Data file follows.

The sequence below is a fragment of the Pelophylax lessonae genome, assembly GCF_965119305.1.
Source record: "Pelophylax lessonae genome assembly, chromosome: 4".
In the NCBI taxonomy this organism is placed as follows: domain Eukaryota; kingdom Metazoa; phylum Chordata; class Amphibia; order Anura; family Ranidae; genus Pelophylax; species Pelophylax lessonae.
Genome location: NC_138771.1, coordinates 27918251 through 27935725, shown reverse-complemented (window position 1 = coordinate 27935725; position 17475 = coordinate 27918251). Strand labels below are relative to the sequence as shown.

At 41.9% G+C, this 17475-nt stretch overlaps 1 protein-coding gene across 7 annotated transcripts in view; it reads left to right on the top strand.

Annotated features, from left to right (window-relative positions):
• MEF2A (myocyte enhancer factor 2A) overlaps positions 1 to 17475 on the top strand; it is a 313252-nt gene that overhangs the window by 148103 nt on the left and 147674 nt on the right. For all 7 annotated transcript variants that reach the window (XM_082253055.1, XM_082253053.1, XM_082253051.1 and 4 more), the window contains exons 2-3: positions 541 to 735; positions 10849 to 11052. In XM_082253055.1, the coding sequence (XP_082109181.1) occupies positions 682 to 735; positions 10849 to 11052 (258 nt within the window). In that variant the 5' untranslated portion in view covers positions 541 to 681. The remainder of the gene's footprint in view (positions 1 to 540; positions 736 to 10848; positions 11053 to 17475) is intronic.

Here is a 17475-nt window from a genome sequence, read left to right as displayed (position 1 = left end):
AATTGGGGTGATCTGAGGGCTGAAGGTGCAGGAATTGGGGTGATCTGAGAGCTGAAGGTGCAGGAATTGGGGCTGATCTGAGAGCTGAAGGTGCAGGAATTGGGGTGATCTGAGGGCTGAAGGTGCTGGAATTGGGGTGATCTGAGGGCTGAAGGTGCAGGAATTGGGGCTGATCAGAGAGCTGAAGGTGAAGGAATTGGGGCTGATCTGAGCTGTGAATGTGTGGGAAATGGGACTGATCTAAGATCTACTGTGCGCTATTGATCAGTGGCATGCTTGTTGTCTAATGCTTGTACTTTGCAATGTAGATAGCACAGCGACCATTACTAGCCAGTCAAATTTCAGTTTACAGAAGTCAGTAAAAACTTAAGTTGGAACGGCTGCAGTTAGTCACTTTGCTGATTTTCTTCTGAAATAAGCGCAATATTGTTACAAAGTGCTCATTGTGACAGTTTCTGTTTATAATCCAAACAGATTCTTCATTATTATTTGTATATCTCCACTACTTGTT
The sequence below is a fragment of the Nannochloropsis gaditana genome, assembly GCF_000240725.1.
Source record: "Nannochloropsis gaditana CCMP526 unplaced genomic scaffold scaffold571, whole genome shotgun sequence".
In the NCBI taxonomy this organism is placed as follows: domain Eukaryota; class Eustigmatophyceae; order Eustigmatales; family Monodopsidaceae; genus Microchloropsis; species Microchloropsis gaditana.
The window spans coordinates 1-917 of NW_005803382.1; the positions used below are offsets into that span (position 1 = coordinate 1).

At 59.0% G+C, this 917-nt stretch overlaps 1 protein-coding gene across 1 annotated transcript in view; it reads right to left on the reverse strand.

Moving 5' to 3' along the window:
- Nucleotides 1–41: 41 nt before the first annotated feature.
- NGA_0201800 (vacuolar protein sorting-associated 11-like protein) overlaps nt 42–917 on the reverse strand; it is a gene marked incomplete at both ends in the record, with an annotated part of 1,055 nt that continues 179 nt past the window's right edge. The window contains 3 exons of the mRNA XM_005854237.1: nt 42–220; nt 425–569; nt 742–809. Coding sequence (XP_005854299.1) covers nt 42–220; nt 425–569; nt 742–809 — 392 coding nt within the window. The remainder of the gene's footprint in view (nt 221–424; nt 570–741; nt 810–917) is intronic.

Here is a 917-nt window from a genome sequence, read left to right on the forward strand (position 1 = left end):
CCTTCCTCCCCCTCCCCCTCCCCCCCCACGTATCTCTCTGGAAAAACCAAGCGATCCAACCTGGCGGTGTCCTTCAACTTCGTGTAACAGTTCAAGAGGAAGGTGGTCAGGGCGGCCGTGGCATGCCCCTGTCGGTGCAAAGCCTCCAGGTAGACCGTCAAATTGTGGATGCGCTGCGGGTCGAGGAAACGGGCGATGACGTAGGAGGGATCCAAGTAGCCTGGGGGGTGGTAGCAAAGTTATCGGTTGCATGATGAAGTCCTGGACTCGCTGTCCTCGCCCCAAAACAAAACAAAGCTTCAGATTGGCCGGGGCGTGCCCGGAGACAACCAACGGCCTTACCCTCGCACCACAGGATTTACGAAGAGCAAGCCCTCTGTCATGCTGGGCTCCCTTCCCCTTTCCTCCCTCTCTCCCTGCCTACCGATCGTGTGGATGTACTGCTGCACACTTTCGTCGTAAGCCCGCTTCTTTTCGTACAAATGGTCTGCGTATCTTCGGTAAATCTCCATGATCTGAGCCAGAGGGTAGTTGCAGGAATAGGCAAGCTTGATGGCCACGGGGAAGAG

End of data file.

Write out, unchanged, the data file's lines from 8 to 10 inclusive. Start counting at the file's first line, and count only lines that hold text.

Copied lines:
Here is a 17475-nt window from a genome sequence, read left to right as displayed (position 1 = left end):
AATTGGGGTGATCTGAGGGCTGAAGGTGCAGGAATTGGGGTGATCTGAGAGCTGAAGGTGCAGGAATTGGGGCTGATCTGAGAGCTGAAGGTGCAGGAATTGGGGTGATCTGAGGGCTGAAGGTGCTGGAATTGGGGTGATCTGAGGGCTGAAGGTGCAGGAATTGGGGCTGATCAGAGAGCTGAAGGTGAAGGAATTGGGGCTGATCTGAGCTGTGAATGTGTGGGAAATGGGACTGATCTAAGATCTACTGTGCGCTATTGATCAGTGGCATGCTTGTTGTCTAATGCTTGTACTTTGCAATGTAGATAGCACAGCGACCATTACTAGCCAGTCAAATTTCAGTTTACAGAAGTCAGTAAAAACTTAAGTTGGAACGGCTGCAGTTAGTCACTTTGCTGATTTTCTTCTGAAATAAGCGCAATATTGTTACAAAGTGCTCATTGTGACAGTTTCTGTTTATAATCCAAACAGATTCTTCATTATTATTTGTATATCTCCACTACTTGTT
The sequence below is a fragment of the Nannochloropsis gaditana genome, assembly GCF_000240725.1.